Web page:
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Shining Through

3.89 of 5 stars 3.89  ·  rating details  ·  2,249 ratings  ·  142 reviews
It's 1940 and Linda Voss, legal secretary extraordinaire, has a secret. She's head over heels in love with her boss, John Berringer, the pride of the Ivy League. Not that she even has a chance--he'd never take a second look at a German-Jewish girl from Queens who spends her time taking care of her faded beauty of a mother and following bulletins on the war in Europe. For L ...more
ebook, 464 pages
Published October 13th 2009 by HarperCollins e-books (first published 1988)
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Full Disclosure: This was one of my favorite comfort books (reread regularly) when I was in my early 20s and I thought it was time for a re-read. So, the five stars are because this book has been so loved. It is not a masterpiece, it does feel just a slight bit dated in some of the attitudes but the story is so fabulous. Isaacs knows how to spin a yarn, shape characters and give them distinctive, compelling voices and the story here is fantastic (would I like an extra chapter to see that first T ...more
Compromising Positions was Susan Isaacs' first novel. She's since written many since then. All of them are entertaining. A couple have been made into pretty bad movies. My favorites are Compromising Positions, Close Relations, Almost Paradise, and Shining Through, which is really worth reading. It's interesting and entertaining and contains one of the best opening paragraphs (3 paragraphs to be exact) that I've ever read. I've quoted them below.
In 1940, when I was thirty-one and an old maid, wh
Not a horrible read once I got about 50 or so pages into it, but up until then I was pretty bored. Ultimately I guess I didn't really care that much for the heroine, nor her voice as narrator.

I felt like the book had an identity crisis. At first you just see a fairly smart girl with a hopeless crush, then you wade through a foolish office romance, then you take a deeper look into romantic and familial relationships, then suddenly you're reading an adventure/spy novel, and finally it turns out it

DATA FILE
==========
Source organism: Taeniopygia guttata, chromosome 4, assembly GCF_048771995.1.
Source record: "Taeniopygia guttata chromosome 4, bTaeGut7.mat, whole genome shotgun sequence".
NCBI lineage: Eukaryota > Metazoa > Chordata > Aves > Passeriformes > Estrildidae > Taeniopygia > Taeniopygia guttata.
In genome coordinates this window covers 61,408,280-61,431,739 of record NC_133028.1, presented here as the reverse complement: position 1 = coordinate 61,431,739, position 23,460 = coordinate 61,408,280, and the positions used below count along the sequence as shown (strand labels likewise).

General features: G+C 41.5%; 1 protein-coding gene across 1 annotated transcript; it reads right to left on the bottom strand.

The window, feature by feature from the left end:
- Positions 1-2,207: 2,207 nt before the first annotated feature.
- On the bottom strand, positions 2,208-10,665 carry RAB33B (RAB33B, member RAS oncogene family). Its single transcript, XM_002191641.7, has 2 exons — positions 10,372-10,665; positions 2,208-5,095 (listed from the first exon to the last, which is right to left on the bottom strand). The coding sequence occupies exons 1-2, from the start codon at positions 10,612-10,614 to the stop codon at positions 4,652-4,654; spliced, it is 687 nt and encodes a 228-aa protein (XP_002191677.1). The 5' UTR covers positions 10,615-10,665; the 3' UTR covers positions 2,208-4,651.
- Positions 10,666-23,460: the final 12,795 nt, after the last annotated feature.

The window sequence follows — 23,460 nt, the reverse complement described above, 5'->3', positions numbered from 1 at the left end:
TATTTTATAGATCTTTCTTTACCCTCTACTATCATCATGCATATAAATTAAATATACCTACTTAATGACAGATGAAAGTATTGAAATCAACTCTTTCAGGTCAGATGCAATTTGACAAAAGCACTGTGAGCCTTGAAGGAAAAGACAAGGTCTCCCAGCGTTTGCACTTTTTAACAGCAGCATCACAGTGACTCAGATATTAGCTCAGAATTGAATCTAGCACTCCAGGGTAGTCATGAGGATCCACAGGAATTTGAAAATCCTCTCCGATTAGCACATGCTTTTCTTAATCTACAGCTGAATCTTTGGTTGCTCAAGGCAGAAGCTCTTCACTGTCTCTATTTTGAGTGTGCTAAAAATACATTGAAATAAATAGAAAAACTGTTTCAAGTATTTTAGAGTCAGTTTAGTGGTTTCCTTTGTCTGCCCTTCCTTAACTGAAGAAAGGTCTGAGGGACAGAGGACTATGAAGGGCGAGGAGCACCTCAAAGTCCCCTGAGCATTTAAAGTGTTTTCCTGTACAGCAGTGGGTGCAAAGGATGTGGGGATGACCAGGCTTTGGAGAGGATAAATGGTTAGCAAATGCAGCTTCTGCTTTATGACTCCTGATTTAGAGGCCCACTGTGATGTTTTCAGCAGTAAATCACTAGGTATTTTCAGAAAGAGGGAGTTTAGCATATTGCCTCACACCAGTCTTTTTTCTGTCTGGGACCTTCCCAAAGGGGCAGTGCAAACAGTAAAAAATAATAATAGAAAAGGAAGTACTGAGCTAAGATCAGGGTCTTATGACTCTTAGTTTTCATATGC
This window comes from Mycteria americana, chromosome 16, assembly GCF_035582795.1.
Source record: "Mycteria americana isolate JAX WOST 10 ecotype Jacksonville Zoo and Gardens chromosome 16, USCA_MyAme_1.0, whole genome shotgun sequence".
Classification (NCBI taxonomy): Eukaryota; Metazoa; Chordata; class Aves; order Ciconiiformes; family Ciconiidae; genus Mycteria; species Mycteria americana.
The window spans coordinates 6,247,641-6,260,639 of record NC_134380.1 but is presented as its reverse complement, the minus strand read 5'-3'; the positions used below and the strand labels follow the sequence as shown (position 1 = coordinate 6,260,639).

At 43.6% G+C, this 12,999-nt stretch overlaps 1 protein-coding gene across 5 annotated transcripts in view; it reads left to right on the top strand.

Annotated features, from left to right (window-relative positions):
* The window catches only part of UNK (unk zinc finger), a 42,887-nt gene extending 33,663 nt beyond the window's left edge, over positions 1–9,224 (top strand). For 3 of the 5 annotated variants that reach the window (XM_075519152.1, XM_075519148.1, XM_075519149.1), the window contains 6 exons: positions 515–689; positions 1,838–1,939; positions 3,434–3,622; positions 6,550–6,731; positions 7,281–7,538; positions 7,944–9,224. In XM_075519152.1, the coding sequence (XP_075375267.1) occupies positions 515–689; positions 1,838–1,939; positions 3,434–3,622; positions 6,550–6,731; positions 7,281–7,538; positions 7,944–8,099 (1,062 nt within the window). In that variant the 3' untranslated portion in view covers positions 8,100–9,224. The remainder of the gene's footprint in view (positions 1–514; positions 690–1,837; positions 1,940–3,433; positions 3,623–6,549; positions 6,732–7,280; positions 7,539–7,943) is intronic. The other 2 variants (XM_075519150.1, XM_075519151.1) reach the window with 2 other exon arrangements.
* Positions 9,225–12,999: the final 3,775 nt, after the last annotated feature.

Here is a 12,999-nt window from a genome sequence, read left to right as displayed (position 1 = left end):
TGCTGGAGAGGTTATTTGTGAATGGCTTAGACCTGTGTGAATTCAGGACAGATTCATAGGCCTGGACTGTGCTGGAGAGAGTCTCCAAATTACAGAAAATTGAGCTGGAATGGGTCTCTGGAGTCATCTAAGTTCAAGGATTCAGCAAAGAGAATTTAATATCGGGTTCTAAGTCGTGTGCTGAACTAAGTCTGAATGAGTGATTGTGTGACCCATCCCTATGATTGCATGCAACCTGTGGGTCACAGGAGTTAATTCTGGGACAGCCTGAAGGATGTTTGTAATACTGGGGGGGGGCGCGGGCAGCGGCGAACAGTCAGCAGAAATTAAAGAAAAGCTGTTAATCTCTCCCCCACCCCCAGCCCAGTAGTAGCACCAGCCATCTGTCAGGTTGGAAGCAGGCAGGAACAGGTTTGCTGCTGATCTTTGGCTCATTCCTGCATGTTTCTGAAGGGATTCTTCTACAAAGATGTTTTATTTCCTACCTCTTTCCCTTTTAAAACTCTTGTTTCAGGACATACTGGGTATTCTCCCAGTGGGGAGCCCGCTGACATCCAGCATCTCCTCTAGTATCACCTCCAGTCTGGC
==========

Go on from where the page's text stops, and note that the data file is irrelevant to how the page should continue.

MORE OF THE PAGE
Kate Quinn
Oh, what a book, and oh, what a heroine. There's nobody quite like Linda; a Jewish-German secretary from Queens with a foul mouth, a wry sense of humor, and enough steel in her spine to build a bridge cable. Linda works for movie-star-handsome Wall Street lawyer John, fantasizing about her boss by day and taking care of her alcoholic mother by night, as Hitler rises in Europe. A passionate love affair and an unplanned pregnancy lead to a marriage proposal from John, but this fairy tale doesn't e ...more
What happens when Cinderella gets her prince? More than you'd think, in this wonderful WWII historical novel -- part romance, part spy thriller -- by Susan Isaacs, one of my favorite writers (this is her only historical; her others are contemporary).

Linda Voss is a thirtyish, half-Jewish secretary in a New York law firm, madly in love with her boss, John Berringer, who's married to Nan Leland, the daughter of Edward Leland, a senior partner in the law firm. When Nan leaves John for another man,
If I have to know where my book is all the time I rate it a 5. Because the personality of the main character is quite unique, I didn't know what she was going to do next. I suppose some of the story line is somewhat predictable but I was so entranced in reading the words right in front of me I really didn't speculate the course of what was to come.
I enjoy books set in WWII. For all it's hideous nature, it was a time that found ordinary people thinking about how they could aid the war effort. Esp
Linda Voss is the narrator of her own story as a bilingual (English/German) secretary from Queens in a Wall Street law firm in 1940. At age 31, she considers herself an "old maid" with no regrets for turning down early marriage proposals, but clinging to a fantasy love for her brilliant, elegant, gorgeous (and married) boss, John Berringer -- a secret she shares with nobody, not even her closest friend. John's father-in-law, WWI war hero Edward Leland, is a well-respected member of the firm who ...more
This has been on my wartime reading list for a while, so I decided to tackle it before the year ends. In the past I've enjoyed the wildly popular, often humorous fiction by this author, so I was curious to see how she handled her first foray into historical fiction.